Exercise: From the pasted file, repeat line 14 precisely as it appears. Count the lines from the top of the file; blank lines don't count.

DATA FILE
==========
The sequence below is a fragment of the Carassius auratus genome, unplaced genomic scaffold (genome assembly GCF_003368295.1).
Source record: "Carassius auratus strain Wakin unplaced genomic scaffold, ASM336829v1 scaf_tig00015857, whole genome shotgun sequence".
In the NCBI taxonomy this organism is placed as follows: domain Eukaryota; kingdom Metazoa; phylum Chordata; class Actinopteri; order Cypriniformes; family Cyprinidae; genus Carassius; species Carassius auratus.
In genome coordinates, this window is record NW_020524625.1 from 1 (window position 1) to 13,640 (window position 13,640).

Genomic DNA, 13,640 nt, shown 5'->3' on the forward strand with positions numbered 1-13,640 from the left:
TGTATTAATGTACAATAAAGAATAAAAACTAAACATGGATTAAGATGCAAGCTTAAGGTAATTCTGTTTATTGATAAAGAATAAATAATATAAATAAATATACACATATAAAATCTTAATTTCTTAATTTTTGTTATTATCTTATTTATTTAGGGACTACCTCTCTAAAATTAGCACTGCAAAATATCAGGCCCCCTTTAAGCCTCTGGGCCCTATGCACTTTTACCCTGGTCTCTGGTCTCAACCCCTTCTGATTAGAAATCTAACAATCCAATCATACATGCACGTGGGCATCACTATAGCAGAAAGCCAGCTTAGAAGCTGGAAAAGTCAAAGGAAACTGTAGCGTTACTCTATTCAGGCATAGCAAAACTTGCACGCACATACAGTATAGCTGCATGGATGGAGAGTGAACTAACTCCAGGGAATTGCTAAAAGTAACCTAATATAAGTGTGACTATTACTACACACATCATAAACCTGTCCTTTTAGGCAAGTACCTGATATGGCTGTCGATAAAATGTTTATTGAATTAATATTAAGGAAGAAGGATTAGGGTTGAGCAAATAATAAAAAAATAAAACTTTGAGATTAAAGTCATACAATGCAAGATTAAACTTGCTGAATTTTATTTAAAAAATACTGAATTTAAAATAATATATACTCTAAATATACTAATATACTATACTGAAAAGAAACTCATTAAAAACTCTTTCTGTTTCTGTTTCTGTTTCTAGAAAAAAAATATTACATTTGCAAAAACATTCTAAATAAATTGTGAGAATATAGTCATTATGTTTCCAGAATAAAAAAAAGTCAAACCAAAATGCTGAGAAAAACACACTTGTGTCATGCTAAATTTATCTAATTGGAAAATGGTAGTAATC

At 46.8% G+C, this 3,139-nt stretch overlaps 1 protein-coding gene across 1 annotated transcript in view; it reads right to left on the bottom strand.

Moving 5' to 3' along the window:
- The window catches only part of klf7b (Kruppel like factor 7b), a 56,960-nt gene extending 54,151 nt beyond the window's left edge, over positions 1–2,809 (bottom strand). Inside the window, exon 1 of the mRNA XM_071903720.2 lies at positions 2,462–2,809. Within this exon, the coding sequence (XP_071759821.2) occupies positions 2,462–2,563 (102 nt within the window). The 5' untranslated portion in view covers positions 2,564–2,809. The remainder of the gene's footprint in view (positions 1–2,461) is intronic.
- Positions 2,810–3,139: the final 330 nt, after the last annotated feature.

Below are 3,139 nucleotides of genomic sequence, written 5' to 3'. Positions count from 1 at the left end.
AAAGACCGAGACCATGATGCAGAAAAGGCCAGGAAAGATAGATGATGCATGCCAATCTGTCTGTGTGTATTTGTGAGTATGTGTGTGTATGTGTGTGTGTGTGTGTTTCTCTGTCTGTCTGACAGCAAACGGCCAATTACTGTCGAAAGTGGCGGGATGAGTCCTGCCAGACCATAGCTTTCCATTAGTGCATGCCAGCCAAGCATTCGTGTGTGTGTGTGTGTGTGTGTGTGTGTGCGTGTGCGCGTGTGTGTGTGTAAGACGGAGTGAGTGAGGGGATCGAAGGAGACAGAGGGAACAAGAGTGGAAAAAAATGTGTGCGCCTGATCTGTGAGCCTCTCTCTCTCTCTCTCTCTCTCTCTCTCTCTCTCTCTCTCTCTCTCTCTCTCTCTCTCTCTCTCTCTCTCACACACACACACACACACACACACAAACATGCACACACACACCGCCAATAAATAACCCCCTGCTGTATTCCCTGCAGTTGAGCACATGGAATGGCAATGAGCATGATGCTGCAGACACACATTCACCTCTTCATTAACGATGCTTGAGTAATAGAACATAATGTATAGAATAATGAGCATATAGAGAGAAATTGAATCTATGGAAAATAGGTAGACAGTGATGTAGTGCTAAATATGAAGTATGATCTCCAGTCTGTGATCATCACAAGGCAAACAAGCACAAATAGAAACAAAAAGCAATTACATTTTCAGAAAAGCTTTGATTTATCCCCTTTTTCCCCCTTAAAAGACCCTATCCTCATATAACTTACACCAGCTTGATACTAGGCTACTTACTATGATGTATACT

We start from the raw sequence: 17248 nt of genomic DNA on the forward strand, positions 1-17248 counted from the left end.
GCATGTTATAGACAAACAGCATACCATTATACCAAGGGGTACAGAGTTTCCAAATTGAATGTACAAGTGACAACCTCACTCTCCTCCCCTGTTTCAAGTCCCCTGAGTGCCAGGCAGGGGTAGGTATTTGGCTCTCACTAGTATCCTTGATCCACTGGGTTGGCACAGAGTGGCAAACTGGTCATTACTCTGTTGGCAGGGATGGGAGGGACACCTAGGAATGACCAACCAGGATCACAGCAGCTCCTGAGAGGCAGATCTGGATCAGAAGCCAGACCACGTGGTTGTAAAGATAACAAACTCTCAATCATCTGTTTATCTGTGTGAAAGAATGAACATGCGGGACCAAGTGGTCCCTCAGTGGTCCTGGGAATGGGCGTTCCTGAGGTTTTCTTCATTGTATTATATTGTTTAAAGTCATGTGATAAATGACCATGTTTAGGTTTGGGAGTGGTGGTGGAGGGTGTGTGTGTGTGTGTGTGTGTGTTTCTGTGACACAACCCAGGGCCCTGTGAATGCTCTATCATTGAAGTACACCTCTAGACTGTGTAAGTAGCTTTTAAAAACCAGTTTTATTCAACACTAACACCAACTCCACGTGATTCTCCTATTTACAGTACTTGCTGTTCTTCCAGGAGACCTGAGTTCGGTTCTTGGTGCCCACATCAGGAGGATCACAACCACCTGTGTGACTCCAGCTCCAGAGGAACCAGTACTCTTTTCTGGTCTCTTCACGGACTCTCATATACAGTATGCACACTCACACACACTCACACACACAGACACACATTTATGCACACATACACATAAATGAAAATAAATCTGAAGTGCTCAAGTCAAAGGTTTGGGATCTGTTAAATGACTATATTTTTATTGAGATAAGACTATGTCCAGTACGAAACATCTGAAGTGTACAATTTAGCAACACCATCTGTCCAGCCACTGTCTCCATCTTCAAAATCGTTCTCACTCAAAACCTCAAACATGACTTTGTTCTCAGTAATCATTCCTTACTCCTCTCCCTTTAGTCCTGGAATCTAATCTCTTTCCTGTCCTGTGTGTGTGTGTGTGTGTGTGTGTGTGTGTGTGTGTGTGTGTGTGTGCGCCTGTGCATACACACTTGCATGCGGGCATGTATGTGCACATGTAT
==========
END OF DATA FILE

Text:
GCATGTTATAGACAAACAGCATACCATTATACCAAGGGGTACAGAGTTTCCAAATTGAATGTACAAGTGACAACCTCACTCTCCTCCCCTGTTTCAAGTCCCCTGAGTGCCAGGCAGGGGTAGGTATTTGGCTCTCACTAGTATCCTTGATCCACTGGGTTGGCACAGAGTGGCAAACTGGTCATTACTCTGTTGGCAGGGATGGGAGGGACACCTAGGAATGACCAACCAGGATCACAGCAGCTCCTGAGAGGCAGATCTGGATCAGAAGCCAGACCACGTGGTTGTAAAGATAACAAACTCTCAATCATCTGTTTATCTGTGTGAAAGAATGAACATGCGGGACCAAGTGGTCCCTCAGTGGTCCTGGGAATGGGCGTTCCTGAGGTTTTCTTCATTGTATTATATTGTTTAAAGTCATGTGATAAATGACCATGTTTAGGTTTGGGAGTGGTGGTGGAGGGTGTGTGTGTGTGTGTGTGTGTGTTTCTGTGACACAACCCAGGGCCCTGTGAATGCTCTATCATTGAAGTACACCTCTAGACTGTGTAAGTAGCTTTTAAAAACCAGTTTTATTCAACACTAACACCAACTCCACGTGATTCTCCTATTTACAGTACTTGCTGTTCTTCCAGGAGACCTGAGTTCGGTTCTTGGTGCCCACATCAGGAGGATCACAACCACCTGTGTGACTCCAGCTCCAGAGGAACCAGTACTCTTTTCTGGTCTCTTCACGGACTCTCATATACAGTATGCACACTCACACACACTCACACACACAGACACACATTTATGCACACATACACATAAATGAAAATAAATCTGAAGTGCTCAAGTCAAAGGTTTGGGATCTGTTAAATGACTATATTTTTATTGAGATAAGACTATGTCCAGTACGAAACATCTGAAGTGTACAATTTAGCAACACCATCTGTCCAGCCACTGTCTCCATCTTCAAAATCGTTCTCACTCAAAACCTCAAACATGACTTTGTTCTCAGTAATCATTCCTTACTCCTCTCCCTTTAGTCCTGGAATCTAATCTCTTTCCTGTCCTGTGTGTGTGTGTGTGTGTGTGTGTGTGTGTGTGTGTGTGTGTGTGTGCGCCTGTGCATACACACTTGCATGCGGGCATGTATGTGCACATGTAT